But the Network is not without its human side. A favorite story of the station tells of the consternation caused during a discussion of coeducation by a Harvard and a Radcliffe student. The young man, declaring himself a mysoganist, was complaining that women were troublesome and a waste of time. Whereupon his companion cooed sweetly into the microphone, "Then why are you holding my knee?"
On another occasion the broadcast of a Harvard-Yale swimming meet was accidentally scheduled far too early. Finding himself on the air, the announcer talked for five minutes about the Harvard team. Then he gave a six-minute oration about the Yale swimmers. Then for four minutes he talked about the ladies in the audience. After 17 minutes, on the verge of losing both his voice and his mind, he was stating for the fourth time that the water in the pool was indeed a bluish green when the relays finally started.
But these were only temporary trials. Last year's brief shutdown by the F.C.C., when the station's radiation output was too high, was only one of a long series of radiation problems.
A Freshman Inspiration
Back in 1939 the idea of a College radio station was first suggested to Oliphant by an eager freshman, Kenneth I. Richter '43. Richter assisted with preliminary tests in tracing the distance a signal could be heard by shock excitation of the steam pipes under the University grounds. Later Richter dropped out and Oliphant continued tests with the help of McCouch and an interested CRIMSON editor, William W. Tyng '41.
A small transmitter in the basement of Winthrop reached that House, Lowell; Eliot, and Adams. As enthusiasm among other students built up, Tyng succeeded in interesting the CRIMSON in the project. Seeking an additional source of news and not wanting an advertising competitor, the CRIMSON consented, and, with Dean's office permission, assumed responsibility for the station. Under the agreement a loan of $500 was contracted and the station was not permitted to solicit advertising.
The "Crimson Radio Network" moved into the now defunct Shepard Hall, which then stood near the Indoor Athletic Building. At this time it was broadcasting through the steam pipes, and listeners had to tap their radios to a radiator. Illegal outside radiation through the air--the Network was non-commercial--seemed slight.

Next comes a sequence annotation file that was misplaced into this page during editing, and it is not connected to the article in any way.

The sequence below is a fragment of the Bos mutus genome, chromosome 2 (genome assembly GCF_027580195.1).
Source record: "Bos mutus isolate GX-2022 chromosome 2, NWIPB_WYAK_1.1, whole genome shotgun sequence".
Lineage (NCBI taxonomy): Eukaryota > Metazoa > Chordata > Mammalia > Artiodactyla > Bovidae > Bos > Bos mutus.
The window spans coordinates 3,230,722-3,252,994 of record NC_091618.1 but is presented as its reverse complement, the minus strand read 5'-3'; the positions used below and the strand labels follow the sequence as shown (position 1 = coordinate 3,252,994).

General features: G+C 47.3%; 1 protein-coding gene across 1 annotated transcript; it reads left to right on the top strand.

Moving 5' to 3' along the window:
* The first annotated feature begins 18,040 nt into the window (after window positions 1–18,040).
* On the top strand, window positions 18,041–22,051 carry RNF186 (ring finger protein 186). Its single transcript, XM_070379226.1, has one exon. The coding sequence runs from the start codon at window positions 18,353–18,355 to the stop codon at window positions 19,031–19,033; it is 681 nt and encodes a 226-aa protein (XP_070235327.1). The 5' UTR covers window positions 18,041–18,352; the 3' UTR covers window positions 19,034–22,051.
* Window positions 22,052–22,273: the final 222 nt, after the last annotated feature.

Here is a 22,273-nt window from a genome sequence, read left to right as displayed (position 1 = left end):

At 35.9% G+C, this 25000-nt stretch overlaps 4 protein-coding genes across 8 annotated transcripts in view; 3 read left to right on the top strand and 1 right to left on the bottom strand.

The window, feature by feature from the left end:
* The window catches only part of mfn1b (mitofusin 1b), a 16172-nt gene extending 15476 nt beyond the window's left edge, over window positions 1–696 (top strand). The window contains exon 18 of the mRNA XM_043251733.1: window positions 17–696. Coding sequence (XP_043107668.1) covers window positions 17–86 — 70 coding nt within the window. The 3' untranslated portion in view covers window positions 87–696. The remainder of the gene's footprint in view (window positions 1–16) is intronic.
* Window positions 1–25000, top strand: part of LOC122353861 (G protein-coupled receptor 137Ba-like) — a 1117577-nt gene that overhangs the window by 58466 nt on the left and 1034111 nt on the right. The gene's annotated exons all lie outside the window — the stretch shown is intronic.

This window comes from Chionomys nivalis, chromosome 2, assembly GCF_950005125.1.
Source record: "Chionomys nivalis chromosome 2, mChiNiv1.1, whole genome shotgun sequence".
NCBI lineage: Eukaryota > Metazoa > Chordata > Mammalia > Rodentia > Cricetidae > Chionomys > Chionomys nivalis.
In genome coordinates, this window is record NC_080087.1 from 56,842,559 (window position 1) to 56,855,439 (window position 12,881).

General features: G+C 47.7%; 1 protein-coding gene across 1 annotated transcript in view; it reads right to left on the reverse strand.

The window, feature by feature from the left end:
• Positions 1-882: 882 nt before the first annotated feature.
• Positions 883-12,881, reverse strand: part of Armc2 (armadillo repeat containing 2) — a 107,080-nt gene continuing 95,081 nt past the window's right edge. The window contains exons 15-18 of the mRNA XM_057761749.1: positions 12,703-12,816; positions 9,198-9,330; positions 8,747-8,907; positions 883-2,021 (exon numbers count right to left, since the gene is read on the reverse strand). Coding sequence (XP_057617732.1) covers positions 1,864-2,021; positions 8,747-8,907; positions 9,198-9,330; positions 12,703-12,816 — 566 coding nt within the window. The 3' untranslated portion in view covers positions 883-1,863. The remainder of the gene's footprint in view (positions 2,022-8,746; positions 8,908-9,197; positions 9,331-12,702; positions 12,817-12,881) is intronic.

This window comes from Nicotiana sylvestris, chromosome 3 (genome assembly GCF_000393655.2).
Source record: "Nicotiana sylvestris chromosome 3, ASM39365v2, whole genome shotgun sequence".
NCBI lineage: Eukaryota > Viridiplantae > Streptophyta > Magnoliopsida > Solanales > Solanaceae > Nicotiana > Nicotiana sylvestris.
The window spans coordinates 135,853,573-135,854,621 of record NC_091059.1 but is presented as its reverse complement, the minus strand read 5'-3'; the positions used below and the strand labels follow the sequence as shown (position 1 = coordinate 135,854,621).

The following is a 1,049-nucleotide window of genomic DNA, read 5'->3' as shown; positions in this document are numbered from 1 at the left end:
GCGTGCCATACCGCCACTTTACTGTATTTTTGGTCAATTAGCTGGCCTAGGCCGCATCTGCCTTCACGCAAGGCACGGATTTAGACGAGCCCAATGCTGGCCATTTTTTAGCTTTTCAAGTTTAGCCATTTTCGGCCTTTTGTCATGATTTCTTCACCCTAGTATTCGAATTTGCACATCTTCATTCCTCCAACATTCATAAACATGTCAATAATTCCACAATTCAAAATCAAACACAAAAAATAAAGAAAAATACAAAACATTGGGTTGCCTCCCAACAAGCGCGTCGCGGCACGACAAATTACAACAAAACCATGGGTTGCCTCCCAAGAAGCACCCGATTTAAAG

But in the first week of operation a studio technician, driving home from a Wellesley date, listened to the station on his car radio all the way to Cambridge. Broadcasts were temporarily discontinued that night.
The old water pipes were tried next, and the station soon had regular listeners in Watertown.
The next by became known as "Oliphant's Folly." Under his direction, a single copper wire conductor was run around the base of the gutter of the main courtyard in Lowell House. Tests showed that Lowell obtained wonderful reception. So did Worcester.
Wire Was Abandoned
The wire (installed for $300 by the Maintenance Department) is probably still lying there today, rusty and obsolete. If so, it belongs to the CRIMSON.
The Network was able to resume regularly scheduled programs only after permission had been obtained to use the University's electrical wires--the system now in operation. Coaxial cables now run to tuning units in the Houses, Wigglesworth, Straus, University Hall, the Graduate Center, and through the Weeks Bridge to the Business School.
The Network gradually took on individual existence. It broke away from the CRIMSON in 1943 and payed off its indebtedness to the newspaper and the Maintenance Department by 1945. During this period Radio Radcliffe was born and a wire for exchange programs was set up between Dudley, where the station had moved when Shepard was torn down, and the 'Clffe's Field House station.
In 1946 the advertising agreement was dissolved and the station stood free and alone to brave the world, the F.C.C., the intricacies of an independent business organization, and the ever-present watchfulness of the Western Union time clock.